Rep: Reputation: Reputation:
Would you recommend the product? yes | Price you paid?: None indicated | Rating: 8

Pros: debian is good
Cons: dependencies

debian is great as a complete Linux distributio for people who know what they are doing. Is it perfect? far from. Personally I cant stand all the dependencies just to install simple programs that otherwise can be installed from source without most those dependencies!!! what is that?

debian ofcourse is on the other side very reliable and offers all imaginable setups for all architectures and with FreeBSD kernel and Hurd. Debian as a free distribution, free as in freedom not free beer is the spine of the GNU/Linux community and is therefor good in itself. Do I use it as a main distro? No. I use the netinstaller version installed without connecting to the internet to build a minimal package. Have I tried the full version? Yes.

The full version seems quite bloated to me.
Old 07-24-2013, 03:25 AM   #3
Registered: Apr 2010
Distribution: Debian Testing
Posts: 515

Rep: Reputation: Reputation: Reputation:
Would you recommend the product? yes | Price you paid?: None indicated | Rating: 9

Pros: Very stable, huge package repository
Cons: Packages in stable not updated and get old

Debian is my distro of choice.

I use it on my desktop and my laptop (i do my work on them) since 6.0 was in testing and i find it very dependable, i havent had any crash or anything, even when using mixed testing/unstable/experimental/self-compiled software/kernels.

The software repository is huge, maybe the largest among Linux distros - i found just about every package i really needed.
Also, most packages have -dev versions, that are to be used for compiling stuff - mostly you dont have to search the net for compile dependencies, just install the needed -dev packages.

I use the Xfce Desktop Environment (i can't stand Gnome 3/shell), which unfortunately in stable is at version 4.8 and has an older file manager (thunar 1.2.3).
The apt system can be a nuisance sometimes, but if you stick to the OOTB/approved repos, there are no problems.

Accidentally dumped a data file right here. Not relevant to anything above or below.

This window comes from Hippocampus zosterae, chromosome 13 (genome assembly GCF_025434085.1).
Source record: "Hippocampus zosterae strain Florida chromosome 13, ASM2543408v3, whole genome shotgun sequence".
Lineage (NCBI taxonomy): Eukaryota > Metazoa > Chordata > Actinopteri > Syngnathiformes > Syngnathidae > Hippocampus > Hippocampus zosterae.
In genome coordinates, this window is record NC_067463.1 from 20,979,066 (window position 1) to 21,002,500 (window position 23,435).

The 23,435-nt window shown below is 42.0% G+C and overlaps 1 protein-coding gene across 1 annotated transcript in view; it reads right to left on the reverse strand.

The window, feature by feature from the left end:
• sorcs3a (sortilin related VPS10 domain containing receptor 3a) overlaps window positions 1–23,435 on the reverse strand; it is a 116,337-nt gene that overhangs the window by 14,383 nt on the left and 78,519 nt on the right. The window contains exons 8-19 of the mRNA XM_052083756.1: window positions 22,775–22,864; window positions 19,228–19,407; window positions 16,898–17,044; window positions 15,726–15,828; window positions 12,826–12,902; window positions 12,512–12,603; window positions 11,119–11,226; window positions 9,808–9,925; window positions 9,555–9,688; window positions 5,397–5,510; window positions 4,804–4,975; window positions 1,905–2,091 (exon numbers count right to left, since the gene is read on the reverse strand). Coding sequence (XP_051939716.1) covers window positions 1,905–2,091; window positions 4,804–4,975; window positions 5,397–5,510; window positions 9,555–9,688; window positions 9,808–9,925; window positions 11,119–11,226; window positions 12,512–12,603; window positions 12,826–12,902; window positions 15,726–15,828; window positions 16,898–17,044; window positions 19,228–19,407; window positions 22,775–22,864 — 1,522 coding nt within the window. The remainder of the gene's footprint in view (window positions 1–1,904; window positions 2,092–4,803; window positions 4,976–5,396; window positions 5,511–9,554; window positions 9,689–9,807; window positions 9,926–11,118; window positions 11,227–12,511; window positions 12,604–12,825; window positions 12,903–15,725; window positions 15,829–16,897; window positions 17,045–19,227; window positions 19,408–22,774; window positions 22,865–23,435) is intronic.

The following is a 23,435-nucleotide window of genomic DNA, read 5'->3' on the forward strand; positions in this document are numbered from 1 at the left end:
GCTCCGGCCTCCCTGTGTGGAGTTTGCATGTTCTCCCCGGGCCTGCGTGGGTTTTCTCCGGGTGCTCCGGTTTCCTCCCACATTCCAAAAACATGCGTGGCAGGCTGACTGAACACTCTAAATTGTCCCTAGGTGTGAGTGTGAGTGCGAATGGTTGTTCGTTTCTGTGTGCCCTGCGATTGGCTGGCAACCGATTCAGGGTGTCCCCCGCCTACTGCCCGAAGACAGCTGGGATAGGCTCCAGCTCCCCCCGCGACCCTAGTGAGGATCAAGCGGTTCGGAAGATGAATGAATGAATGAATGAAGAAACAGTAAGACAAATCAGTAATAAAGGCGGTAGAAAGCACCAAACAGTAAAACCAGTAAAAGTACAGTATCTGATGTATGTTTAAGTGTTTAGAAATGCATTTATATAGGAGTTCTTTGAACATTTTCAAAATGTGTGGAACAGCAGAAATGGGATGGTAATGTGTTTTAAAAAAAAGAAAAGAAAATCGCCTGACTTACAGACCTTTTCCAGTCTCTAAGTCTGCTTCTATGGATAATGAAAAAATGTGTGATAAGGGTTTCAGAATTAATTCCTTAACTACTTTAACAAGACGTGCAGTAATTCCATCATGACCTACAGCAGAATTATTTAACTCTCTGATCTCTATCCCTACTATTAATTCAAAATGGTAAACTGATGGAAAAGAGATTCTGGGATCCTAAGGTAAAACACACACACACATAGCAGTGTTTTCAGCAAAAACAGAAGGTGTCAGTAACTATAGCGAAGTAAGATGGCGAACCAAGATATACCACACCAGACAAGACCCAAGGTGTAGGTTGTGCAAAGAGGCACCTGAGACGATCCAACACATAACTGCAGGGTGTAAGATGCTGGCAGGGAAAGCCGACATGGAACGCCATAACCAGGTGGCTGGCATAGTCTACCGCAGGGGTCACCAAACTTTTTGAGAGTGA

The initial setup might take longer than with the "user-friendly" distributions, but after that using it is a breeze.
Old 10-06-2013, 08:18 AM   #4
Olle Gladso
Registered: Feb 2005
Distribution: Mandriva 2009.1 powerpack
Posts: 22

Rep: Reputation: Reputation: Reputation: Reputation:
Would you recommend the product? yes | Price you paid?: None indicated | Rating: 10

Pros: Debian is by far the most complete distribution of all.
Cons: None.

As usual from Debian,this distribution is very complete with software available for just about any imaginable endeavor.
Many, many distributions are derived from this, the granddaddy.
Why not use the original? I have used Debian for many years on all my devices and very seldom do I have problems. On those occasions that I have had issues, I have been able to find the solution by going to the various help fora devoted to Debian.
Yes, the software is sometimes not the latest and the greatest. However, newer is not necessarily better. Tried and true tend to be more stable, which is a requirement for my machines. Thank you Debian!
Old 10-25-2013, 06:52 AM   #5
Registered: Sep 2013
Posts: 25

Rep: Reputation: Reputation: Reputation: Reputation: Reputation:
Would you recommend the product? yes | Price you paid?: None indicated | Rating: 0


If I would like to customize the initrd on debian 7 and build a new root.img file do i have to do anything different on debian 7?
Old 11-25-2013, 08:22 AM   #6
Registered: Aug 2013
Distribution: Debian, Ubuntu
Posts: 90

Rep: Reputation: Reputation: Reputation: Reputation: Reputation: Reputation:
Would you recommend the product? no | Price you paid?: None indicated | Rating: 1


The Debian flavor of Linux comes in several binary distributions, depending on the hardware that it is intended for. The most popular is i386, which is targeted for a vanilla Intel machine. Whereas Microsoft Windows is a "one size fits all", AMD64 and IA64 versions will handle the multi-core 64 bit CPUs much more efficiently than Microsoft Windows will.